Earlier today I read an article in The Grocer that highlighted the findings of an online survey saying that 73% of supermarket customers are shunning self-service checkouts.

Really? That many people really don't like them? Why?!

Admittedly, a few years ago when the technology was relatively young, self-service checkouts were temperamental to say the least. Items not recognised by the scanners, scales not registering items in the bagging area, or interfaces that were just too difficult for customers to use.

Over the years, however, the technology has improved considerably and self-service checkouts are probably at their easiest to use.

I personally love to use self-service checkouts wherever possible, especially when I'm having one of those days we all get where you just don't want to talk to anyone, you don't even want to raise a smile, yet you've got to go and get some essentials from the supermarket. Self-service is a perfect solution.

Do I really love all self-service systems?

Pretty much. The only self-service checkout system I despise is in Morrisons where I find their system just totally frustrating and out of all the systems I've tried, theirs is undoubtedly the worst.

To me the interface is clunky, the bagging area scales unresponsive unless you drop/throw/push items onto it with force, and as for that voice. Grrrr. The system doesn't have to tell you to "put the item in to the bag" after every single item, once or twice is enough at the beginning, then give it a rest.

Even better, why not learn from other systems, like Tesco's or Sainsbury's where the kiosk only gives step-by-step instructions if you press the Start button at the beginning of the transaction or have a delay. Repeatedly stating that the item needs to be put down or an assistant needs to be called because you didn't do anything for five seconds doesn't help.

What they giveth, they taketh away...

When Somerfield relocated in Aberystwyth to a new store, four self-service checkouts were installed, and they were great. They gave you the ability to get on with things, without the annoying banter from any of the checkout operators (well, one in particular), and they were even better if you just had one or two items. You could be in, paid for and out again in under two minutes.

Sometimes the receipts did raise a smile on my face as I left. Instead of the checkout operator's name, the receipt was printed with something like "Today you used Robot Jenny" or one of the other three names they had. Sounds dirty. You used Robot Jenny. You fiend!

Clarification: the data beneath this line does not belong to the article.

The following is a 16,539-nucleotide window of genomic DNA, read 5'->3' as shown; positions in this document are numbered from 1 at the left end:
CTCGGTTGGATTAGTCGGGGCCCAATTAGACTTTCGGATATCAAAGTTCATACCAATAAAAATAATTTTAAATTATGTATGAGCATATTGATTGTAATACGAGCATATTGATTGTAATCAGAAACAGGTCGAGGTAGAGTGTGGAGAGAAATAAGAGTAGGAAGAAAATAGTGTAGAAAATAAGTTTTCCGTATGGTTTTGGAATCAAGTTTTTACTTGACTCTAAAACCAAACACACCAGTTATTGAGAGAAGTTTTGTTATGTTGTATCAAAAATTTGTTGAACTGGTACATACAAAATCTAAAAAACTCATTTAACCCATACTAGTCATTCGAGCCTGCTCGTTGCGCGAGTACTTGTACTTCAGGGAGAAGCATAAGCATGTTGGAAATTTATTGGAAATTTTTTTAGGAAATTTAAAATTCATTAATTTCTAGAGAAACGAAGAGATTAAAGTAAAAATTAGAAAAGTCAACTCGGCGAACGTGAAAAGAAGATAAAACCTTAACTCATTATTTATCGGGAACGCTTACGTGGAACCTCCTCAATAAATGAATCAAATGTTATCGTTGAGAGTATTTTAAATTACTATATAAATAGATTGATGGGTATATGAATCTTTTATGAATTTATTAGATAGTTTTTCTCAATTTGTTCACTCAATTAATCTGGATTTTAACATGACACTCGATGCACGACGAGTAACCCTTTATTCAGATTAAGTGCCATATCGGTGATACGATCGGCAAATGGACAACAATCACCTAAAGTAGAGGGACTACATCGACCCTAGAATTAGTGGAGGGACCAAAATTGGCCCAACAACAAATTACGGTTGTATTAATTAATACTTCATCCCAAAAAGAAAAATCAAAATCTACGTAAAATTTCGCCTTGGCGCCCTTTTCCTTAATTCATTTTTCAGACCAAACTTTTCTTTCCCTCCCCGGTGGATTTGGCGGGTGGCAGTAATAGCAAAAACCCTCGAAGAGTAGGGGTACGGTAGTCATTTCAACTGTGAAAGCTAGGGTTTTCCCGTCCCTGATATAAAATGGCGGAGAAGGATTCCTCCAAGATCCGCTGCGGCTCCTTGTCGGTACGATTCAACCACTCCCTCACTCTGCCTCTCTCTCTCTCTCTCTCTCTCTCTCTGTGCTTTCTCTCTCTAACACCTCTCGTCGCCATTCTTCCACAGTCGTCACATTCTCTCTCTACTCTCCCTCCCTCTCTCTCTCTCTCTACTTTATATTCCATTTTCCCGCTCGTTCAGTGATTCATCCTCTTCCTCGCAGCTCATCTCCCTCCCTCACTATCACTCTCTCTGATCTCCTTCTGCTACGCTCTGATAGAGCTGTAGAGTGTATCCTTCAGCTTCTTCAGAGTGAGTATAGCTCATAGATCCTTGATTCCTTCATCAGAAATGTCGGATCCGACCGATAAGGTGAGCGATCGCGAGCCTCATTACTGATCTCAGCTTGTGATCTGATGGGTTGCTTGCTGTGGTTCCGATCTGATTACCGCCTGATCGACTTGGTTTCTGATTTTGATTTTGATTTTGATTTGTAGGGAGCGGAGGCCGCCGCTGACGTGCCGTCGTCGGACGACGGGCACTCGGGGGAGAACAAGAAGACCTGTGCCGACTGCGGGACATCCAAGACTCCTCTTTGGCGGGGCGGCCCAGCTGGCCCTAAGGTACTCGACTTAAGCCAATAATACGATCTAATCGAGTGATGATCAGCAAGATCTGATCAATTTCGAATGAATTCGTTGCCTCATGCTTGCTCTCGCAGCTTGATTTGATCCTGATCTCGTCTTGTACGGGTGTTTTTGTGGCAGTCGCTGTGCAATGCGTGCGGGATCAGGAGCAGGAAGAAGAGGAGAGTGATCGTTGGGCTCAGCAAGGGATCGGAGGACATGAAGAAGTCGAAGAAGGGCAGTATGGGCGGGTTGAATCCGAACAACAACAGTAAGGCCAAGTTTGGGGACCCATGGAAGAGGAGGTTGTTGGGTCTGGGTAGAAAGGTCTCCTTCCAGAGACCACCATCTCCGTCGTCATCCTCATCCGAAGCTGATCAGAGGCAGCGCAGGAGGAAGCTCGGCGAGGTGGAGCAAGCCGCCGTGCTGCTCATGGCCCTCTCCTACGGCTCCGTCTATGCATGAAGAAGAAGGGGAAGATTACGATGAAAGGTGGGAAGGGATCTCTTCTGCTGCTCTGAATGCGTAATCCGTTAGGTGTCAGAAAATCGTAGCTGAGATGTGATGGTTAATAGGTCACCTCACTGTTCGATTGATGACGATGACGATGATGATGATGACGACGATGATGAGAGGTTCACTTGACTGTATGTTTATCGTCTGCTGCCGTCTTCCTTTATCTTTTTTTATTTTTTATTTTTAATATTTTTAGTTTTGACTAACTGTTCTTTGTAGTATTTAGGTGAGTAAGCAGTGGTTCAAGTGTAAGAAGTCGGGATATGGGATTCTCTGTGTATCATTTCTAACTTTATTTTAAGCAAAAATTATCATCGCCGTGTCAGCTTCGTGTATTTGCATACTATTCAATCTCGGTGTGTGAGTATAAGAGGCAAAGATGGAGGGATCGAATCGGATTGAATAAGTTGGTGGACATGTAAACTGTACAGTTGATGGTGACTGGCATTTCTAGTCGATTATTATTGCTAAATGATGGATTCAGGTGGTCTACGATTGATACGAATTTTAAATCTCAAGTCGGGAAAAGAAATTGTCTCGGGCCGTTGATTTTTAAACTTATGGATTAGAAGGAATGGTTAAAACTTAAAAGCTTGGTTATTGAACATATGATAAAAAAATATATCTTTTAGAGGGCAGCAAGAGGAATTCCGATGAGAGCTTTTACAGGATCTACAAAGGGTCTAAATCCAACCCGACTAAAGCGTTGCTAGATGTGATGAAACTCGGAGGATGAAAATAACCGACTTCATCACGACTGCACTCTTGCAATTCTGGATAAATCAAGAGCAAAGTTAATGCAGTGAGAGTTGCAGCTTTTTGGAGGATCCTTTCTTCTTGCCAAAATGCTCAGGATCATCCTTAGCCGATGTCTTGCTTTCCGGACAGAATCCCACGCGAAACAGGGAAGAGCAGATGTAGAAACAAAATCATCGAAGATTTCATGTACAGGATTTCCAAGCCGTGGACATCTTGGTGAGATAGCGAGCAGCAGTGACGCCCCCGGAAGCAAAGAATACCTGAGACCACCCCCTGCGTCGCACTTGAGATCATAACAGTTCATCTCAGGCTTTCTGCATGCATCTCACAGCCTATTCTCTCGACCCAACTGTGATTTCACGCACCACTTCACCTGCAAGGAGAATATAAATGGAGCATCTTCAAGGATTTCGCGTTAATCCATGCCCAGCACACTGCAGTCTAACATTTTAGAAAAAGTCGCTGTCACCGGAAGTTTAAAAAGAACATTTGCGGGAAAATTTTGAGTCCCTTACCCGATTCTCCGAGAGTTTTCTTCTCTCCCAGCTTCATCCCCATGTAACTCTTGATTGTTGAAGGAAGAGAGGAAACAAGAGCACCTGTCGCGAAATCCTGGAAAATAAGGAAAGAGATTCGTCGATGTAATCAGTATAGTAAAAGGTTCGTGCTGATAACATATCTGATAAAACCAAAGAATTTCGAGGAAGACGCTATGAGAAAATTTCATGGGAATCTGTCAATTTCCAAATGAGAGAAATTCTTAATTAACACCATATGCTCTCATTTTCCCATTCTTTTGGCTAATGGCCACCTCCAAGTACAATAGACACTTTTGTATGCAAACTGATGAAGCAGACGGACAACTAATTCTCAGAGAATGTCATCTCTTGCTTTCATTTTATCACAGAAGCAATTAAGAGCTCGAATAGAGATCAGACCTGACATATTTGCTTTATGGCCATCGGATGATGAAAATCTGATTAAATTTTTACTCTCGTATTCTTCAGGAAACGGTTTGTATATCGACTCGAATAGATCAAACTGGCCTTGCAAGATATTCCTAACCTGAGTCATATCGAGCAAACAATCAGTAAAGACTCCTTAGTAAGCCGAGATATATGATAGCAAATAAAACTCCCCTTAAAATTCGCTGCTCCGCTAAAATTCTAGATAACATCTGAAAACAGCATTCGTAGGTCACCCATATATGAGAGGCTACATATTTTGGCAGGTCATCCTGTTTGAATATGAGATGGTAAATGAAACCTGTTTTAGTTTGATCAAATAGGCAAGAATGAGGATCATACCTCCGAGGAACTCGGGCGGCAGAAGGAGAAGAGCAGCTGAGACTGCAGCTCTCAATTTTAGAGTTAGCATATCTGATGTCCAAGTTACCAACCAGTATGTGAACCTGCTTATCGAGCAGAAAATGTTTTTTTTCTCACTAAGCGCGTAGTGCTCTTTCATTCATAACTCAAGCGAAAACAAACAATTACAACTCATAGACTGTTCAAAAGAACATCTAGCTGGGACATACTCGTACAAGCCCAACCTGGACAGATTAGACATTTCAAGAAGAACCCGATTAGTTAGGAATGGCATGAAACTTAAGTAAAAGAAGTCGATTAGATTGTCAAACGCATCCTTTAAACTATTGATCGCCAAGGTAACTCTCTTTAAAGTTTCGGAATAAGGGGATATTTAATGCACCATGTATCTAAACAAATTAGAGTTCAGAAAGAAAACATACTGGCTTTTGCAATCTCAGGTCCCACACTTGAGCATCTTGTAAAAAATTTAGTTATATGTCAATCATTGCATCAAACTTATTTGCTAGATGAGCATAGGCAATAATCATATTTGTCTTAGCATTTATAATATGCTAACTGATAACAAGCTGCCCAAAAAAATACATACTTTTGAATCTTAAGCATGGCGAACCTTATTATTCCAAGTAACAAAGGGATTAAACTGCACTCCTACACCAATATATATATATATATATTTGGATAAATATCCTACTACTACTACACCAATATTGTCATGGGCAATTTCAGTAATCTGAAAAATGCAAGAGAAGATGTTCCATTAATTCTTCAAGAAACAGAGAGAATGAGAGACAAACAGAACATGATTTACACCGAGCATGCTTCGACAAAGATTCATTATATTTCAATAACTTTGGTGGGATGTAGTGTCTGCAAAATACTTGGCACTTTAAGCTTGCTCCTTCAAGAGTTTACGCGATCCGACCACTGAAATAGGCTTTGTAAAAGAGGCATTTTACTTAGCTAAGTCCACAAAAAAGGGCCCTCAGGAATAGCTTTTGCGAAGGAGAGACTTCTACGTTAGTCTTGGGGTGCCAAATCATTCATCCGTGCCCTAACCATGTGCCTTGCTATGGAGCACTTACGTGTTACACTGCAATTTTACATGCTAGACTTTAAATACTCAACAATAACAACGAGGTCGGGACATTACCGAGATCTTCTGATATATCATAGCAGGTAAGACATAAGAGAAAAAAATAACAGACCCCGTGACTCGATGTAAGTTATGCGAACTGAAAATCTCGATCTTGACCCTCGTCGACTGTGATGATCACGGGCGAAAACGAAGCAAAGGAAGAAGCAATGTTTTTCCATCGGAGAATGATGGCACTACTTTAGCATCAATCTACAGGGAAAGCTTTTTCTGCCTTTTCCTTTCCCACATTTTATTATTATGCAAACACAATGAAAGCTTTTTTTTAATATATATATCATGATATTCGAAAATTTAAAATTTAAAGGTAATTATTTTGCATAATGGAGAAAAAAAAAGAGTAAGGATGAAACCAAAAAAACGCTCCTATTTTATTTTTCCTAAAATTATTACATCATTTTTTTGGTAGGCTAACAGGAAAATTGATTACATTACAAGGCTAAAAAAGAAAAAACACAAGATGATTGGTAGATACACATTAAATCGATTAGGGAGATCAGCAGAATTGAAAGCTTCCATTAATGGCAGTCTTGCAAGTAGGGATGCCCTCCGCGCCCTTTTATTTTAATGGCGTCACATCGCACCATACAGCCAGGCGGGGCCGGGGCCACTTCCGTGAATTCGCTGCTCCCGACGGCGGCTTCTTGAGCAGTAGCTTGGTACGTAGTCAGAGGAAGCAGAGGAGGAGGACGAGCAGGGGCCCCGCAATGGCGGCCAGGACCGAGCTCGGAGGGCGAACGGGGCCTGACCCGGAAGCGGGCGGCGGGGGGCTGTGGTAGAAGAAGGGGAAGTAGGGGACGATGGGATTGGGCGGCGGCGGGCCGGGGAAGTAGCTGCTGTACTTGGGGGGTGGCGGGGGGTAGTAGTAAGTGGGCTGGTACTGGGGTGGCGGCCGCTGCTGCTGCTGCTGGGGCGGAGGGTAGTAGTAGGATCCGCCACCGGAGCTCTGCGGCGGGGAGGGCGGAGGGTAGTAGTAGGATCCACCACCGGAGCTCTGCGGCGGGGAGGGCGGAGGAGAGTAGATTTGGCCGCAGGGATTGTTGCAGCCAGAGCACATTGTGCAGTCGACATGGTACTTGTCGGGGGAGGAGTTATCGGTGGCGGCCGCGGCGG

You may notice, though, I've used the past-tense there. I don't know why, but self-service was removed within a year of installation.

Was it really because people weren't using them? Doubt it, they were usually busy all the time. Was it the equipment? Perhaps - towards the end there was usually at least one that was out of service.

Was it the staff? Hmmm, tricky one.

The difficult balance between staff and machine

The four self-service checkouts were supervised from a monitor at the end of the block of tills. One member of staff was, in theory, able to manage the self-service tills, deal with customer queries, perform overrides for age checks and problem items, and make sure everything was running smoothly.

That was, of course, when they were there and not wandering off to chat with other staff, customers or sending a cheeky text in the corner. In the meantime you're stood there like a lemon with a red flashing light above your head as you wait for an age verification override.

I was hoping that following The Co-operative's acquisition of Somerfield, and the conversion of the Aberystwyth store to a Co-Op, self-service would make a return. But it sadly didn't.

The staffing of self-service checkouts is actually an interesting point. Some supermarkets have a dedicated person on the monitoring station to assist customers - the ideal situation where problems can be dealt with quickly.

Some, especially in smaller stores or where the layout permits, has the monitoring station on a neighbouring manned checkout. From there a member of staff is able to serve at a traditional checkout whilst monitoring and assisting customers using self-service. A reasonable solution as long as neither the self-service or staff assisted customer are kept waiting.

Others have the general supervisor / go-fer patrolling the checkouts and monitoring the self-service at the same time. By far this is the worst solution, yet it's one that I'm seeing more and more of. Customers are left waiting at self-service with their red lights flashing whilst the checkout operator on checkout six can't get a packet of bacon to scan and the go-fer goes off to check the PLU.

And it's not just having the staff there, it's making sure they know how to operate the system inside and out and giving them proper training on how to deal with the customers using them. If something goes wrong, don't imply the customer's at fault or belittling them, be as friendly as you would be at a staffed checkout.

My partner, a Welsh speaker, used a self-service checkout in a Pembrokeshire Tesco store. Being as it isn't a particularly Welsh-speaking area the assistant, on hearing the kiosk giving out instructions yn Gymraeg, came over and said - almost smirking - "did you mean to choose Welsh?". When he was told "Yes" he went away rather sheepishly.


Are self-service checkouts really hated by customers? I doubt it. But there's lots of things supermarkets can do to make sure they're successful rather than just plonking the kiosks there and letting people get on with it, and getting the staffing (levels and training) right is key.